Also, for the love of God, don’t just start removing pieces. You’ll regret it. Take pictures, document what you have and what you want and how it all came apart. I say this because that’s how I got my '72 Ford pickup, someone decided to “fix it up” and started taking it apart. Surprise, once they got a pile of parts stacked up in the bed, they realized that they didn’t know how anything went back together and had lost the will to sort through the confusion. It happens again and again and again, they’re called basket cases for a reason.
Yep, pretty much agree. I had a 68 with the 318, must have been about 1972. Not a bad car but had some quirks.
I would think you would want to start with the general engine, trans, drive train to get it running. If I remember right, the points were tough to get set right and the choke pull off was an issue. Carb was pretty basic. Then I’d think you’d want to do the brakes, front end and any other mechanicals. Then tackle the body and finally interior issues.
If there is significant rust though in the floor pans, you might want to get that taken care of first to make sure its even worth doing anything else.
Once you’ve determined that the body & frame is decent enough to justify the time and money . . . I’d start by making it a good and safe running car, going over all the necessary stuff to keep you interested enough to complete the restoration. Lots of folks start a project in the back of the garage and lose interest, throw a tarp over it and sell it at a loss years later. If you keep this Dart as a driver, taking it to shows and running it at least weekly around town, I think you’ll keep interested in it. Start? Let’s start with a basic tune-up, engine bay cleaning, oil change and maybe brakes. After that . . . go over the exhaust and suspension carefully, noting dry bushings and stuff like that. Get it safe to drive and tackle one thing after another . . say . . . a valve clearance check/adjustment . . . or a brake system rebuild. I think that’s a cool project that will fill years of time and teach you a lot about your passion. Rocketman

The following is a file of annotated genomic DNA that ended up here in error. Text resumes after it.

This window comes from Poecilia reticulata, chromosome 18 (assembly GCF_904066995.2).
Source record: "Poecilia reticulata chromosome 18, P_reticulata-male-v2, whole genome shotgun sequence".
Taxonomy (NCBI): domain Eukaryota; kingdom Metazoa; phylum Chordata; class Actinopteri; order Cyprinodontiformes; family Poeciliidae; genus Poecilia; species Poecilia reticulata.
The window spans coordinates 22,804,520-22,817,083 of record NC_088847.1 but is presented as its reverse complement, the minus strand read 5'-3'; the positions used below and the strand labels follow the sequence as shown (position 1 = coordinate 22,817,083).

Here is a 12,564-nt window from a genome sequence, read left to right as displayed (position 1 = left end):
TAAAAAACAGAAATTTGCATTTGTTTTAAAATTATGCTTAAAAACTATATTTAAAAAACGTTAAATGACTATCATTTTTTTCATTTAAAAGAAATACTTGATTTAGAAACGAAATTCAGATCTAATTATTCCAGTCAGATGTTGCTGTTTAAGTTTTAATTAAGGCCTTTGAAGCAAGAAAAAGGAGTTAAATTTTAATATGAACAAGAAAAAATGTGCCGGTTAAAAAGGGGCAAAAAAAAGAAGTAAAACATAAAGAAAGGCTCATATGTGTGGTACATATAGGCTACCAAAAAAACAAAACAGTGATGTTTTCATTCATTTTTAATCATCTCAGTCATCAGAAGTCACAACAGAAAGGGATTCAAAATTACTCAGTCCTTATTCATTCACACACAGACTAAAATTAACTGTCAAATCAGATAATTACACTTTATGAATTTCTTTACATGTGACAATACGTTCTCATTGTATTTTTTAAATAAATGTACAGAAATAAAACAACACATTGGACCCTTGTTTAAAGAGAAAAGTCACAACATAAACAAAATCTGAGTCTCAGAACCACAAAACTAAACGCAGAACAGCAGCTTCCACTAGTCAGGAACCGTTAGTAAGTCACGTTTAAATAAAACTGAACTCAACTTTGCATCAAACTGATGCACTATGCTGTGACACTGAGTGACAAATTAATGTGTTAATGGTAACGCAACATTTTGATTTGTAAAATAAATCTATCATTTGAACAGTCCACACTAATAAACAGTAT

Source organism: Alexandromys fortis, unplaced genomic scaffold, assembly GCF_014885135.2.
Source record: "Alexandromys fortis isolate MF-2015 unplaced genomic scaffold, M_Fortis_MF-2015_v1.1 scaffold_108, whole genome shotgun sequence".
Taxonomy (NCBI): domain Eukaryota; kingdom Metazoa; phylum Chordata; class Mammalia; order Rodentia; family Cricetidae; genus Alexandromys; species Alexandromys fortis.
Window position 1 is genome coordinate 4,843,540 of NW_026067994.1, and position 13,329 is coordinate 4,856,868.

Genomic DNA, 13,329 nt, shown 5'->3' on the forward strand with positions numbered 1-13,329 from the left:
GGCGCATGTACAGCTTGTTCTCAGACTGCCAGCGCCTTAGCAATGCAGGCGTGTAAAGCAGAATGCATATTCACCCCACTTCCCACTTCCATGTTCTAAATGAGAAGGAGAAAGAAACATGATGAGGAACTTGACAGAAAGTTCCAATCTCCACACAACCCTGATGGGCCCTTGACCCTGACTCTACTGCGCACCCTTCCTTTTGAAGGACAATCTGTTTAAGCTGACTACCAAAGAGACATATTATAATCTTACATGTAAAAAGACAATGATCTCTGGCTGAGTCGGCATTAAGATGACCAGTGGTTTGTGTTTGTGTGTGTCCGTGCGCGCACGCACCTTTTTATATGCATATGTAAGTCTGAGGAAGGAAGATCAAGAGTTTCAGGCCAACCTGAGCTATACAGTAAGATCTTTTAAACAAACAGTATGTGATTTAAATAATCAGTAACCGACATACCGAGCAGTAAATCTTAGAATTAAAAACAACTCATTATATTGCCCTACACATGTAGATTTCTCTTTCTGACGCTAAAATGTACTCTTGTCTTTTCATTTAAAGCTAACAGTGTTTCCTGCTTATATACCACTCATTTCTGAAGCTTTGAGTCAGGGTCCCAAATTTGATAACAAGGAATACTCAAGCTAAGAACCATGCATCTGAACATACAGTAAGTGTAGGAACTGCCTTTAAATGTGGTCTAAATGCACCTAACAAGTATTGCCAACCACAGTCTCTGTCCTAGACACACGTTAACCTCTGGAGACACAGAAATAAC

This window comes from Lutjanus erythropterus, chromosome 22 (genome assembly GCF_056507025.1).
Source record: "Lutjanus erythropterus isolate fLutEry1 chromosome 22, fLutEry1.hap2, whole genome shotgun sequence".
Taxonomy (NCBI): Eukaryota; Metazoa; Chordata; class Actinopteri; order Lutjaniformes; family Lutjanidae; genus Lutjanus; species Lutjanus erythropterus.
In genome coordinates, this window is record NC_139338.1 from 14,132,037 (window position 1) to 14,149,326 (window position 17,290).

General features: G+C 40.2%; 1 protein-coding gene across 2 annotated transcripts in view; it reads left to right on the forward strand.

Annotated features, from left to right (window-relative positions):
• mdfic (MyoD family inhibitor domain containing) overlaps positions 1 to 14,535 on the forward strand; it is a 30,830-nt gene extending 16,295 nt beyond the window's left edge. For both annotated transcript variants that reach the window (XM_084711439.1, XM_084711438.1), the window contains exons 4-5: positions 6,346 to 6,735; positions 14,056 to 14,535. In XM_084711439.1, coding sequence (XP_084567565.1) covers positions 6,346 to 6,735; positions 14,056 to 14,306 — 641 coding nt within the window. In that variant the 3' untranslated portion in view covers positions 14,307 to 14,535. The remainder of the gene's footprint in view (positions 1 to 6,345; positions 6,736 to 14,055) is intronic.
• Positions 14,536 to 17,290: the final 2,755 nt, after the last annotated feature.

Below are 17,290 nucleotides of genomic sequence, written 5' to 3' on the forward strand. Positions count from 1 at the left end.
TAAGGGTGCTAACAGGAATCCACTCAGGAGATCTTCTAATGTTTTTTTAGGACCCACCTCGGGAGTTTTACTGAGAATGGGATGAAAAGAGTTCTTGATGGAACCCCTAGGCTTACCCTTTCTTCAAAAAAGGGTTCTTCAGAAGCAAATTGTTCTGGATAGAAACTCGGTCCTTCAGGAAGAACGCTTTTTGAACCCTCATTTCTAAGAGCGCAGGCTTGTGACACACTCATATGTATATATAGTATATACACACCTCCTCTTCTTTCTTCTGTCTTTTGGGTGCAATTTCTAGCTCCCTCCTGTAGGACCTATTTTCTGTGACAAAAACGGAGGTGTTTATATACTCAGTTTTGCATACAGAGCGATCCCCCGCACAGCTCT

BTW . . what kind of Dart (did I miss this in the post?) What engine? Transmission? Overall condition? Good luck! ROcketman
The 318 was a good engine too. I always liked that Slant-6 though. Probably one of the most durable engines ever made. I’ve seen those engine last well over 400k miles without ever being torn into.
My first overhaul ,slant 6. The 273,318 suffered from a crank shaft that was rpm limited due to materials used (not so safe over 4800 rpm) don’t know if a upgrade was offered with the 340 (it would make sense)
Where are you, Gunk55? You’ve got us curious, with a number of folks with first hand experience with your Dart at the ready…
Yep, I’ve got a '79 slant 6 in my pickup and can help you a bit with that, if that’s what you’re running in it (hope its a 340 though). Rocketman